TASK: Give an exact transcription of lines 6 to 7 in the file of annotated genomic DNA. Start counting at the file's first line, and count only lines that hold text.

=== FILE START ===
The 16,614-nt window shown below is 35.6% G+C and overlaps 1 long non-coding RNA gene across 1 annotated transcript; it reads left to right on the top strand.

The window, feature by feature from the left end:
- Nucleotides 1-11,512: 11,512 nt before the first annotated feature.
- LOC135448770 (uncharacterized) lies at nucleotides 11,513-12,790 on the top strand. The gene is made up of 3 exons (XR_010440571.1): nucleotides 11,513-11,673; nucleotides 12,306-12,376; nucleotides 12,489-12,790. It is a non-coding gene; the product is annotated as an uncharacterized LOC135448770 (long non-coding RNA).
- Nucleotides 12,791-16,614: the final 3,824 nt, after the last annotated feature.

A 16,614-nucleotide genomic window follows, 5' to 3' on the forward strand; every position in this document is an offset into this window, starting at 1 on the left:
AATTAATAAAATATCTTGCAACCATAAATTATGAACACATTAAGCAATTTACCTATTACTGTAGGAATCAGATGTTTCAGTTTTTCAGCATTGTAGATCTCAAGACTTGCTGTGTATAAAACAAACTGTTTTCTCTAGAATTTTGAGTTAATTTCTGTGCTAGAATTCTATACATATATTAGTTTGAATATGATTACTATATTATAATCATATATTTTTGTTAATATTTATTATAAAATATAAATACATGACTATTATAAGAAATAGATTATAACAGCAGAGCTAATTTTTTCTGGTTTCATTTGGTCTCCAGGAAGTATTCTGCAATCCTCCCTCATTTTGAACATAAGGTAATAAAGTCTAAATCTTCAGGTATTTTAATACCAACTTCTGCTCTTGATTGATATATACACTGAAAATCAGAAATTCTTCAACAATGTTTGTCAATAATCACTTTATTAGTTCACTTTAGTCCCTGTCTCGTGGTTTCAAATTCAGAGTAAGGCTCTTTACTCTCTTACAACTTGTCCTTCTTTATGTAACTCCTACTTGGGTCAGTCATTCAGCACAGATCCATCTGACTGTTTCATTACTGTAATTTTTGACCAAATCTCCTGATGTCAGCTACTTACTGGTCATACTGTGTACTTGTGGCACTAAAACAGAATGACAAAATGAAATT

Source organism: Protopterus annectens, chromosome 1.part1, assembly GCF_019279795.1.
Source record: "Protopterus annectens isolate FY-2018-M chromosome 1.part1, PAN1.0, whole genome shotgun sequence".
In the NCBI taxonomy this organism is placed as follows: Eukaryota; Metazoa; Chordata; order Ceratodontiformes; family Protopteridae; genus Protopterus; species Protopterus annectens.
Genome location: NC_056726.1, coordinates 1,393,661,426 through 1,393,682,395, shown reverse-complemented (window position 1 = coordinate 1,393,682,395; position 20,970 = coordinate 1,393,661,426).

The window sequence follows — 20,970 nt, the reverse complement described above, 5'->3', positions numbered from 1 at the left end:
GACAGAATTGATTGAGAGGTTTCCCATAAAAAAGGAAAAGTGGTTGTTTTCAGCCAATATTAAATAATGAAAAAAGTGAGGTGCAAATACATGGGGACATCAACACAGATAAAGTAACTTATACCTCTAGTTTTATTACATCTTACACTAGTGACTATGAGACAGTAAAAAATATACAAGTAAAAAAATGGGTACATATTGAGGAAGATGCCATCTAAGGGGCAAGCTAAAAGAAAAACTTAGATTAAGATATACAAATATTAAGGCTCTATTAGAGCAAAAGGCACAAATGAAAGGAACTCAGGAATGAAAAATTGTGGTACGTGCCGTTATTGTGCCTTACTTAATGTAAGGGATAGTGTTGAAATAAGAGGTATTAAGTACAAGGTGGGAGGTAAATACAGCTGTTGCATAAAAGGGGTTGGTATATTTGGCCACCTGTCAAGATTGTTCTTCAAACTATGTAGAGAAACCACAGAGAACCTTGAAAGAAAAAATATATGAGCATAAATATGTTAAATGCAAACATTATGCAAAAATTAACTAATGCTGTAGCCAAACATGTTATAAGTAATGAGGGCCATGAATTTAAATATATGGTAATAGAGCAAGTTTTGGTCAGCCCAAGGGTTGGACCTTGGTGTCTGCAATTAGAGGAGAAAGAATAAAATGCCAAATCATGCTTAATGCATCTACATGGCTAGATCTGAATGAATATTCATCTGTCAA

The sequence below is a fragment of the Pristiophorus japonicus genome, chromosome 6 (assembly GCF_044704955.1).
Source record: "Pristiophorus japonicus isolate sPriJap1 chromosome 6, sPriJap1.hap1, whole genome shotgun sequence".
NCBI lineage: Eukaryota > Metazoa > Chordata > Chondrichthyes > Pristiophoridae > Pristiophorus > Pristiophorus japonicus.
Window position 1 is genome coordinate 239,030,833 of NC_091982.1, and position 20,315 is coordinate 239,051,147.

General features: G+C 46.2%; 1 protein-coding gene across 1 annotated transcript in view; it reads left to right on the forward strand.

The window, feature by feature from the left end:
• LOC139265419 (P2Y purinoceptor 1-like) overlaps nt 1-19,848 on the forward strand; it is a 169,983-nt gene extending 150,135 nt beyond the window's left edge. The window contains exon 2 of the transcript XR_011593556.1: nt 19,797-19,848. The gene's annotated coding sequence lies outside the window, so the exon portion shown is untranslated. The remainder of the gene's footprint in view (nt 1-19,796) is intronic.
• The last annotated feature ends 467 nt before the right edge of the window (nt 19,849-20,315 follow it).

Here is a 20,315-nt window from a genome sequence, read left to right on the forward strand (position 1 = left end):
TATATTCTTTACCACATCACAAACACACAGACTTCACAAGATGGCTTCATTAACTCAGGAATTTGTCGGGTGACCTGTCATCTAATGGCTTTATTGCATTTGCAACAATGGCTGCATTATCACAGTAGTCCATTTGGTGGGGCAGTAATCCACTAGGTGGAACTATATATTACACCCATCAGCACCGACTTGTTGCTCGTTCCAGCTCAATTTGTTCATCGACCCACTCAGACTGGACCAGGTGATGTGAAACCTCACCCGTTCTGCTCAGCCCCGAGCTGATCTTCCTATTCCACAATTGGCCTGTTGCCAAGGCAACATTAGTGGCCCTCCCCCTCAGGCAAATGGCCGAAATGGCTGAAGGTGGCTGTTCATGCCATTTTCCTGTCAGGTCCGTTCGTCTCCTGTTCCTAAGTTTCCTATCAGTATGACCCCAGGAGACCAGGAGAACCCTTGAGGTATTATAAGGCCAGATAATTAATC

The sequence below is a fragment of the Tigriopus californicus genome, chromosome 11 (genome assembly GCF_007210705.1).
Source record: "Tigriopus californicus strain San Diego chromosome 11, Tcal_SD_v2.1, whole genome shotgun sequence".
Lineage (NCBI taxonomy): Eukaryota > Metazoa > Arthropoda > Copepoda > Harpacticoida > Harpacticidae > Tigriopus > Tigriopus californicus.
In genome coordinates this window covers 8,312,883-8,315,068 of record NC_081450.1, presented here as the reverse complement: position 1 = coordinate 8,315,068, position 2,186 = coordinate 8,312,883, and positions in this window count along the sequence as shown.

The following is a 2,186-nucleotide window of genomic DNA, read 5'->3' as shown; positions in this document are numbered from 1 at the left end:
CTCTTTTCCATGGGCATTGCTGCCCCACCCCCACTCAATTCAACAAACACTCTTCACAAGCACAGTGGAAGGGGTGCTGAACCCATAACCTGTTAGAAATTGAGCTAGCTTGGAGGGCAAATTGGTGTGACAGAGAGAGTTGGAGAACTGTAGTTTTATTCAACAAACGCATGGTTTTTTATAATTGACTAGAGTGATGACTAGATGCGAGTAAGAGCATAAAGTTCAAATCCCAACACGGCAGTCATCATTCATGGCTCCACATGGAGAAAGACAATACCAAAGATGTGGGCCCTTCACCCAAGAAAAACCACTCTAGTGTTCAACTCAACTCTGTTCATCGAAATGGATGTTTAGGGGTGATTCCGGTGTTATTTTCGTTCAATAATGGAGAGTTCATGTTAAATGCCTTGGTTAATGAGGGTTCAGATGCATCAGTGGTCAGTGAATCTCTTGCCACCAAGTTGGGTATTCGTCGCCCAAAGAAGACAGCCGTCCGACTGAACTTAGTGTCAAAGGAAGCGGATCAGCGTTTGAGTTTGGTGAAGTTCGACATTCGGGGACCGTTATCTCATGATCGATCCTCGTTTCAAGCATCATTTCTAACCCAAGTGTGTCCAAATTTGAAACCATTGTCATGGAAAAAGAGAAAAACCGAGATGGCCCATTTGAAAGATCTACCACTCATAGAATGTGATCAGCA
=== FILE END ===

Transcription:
A 16,614-nucleotide genomic window follows, 5' to 3' on the forward strand; every position in this document is an offset into this window, starting at 1 on the left:
AATTAATAAAATATCTTGCAACCATAAATTATGAACACATTAAGCAATTTACCTATTACTGTAGGAATCAGATGTTTCAGTTTTTCAGCATTGTAGATCTCAAGACTTGCTGTGTATAAAACAAACTGTTTTCTCTAGAATTTTGAGTTAATTTCTGTGCTAGAATTCTATACATATATTAGTTTGAATATGATTACTATATTATAATCATATATTTTTGTTAATATTTATTATAAAATATAAATACATGACTATTATAAGAAATAGATTATAACAGCAGAGCTAATTTTTTCTGGTTTCATTTGGTCTCCAGGAAGTATTCTGCAATCCTCCCTCATTTTGAACATAAGGTAATAAAGTCTAAATCTTCAGGTATTTTAATACCAACTTCTGCTCTTGATTGATATATACACTGAAAATCAGAAATTCTTCAACAATGTTTGTCAATAATCACTTTATTAGTTCACTTTAGTCCCTGTCTCGTGGTTTCAAATTCAGAGTAAGGCTCTTTACTCTCTTACAACTTGTCCTTCTTTATGTAACTCCTACTTGGGTCAGTCATTCAGCACAGATCCATCTGACTGTTTCATTACTGTAATTTTTGACCAAATCTCCTGATGTCAGCTACTTACTGGTCATACTGTGTACTTGTGGCACTAAAACAGAATGACAAAATGAAATT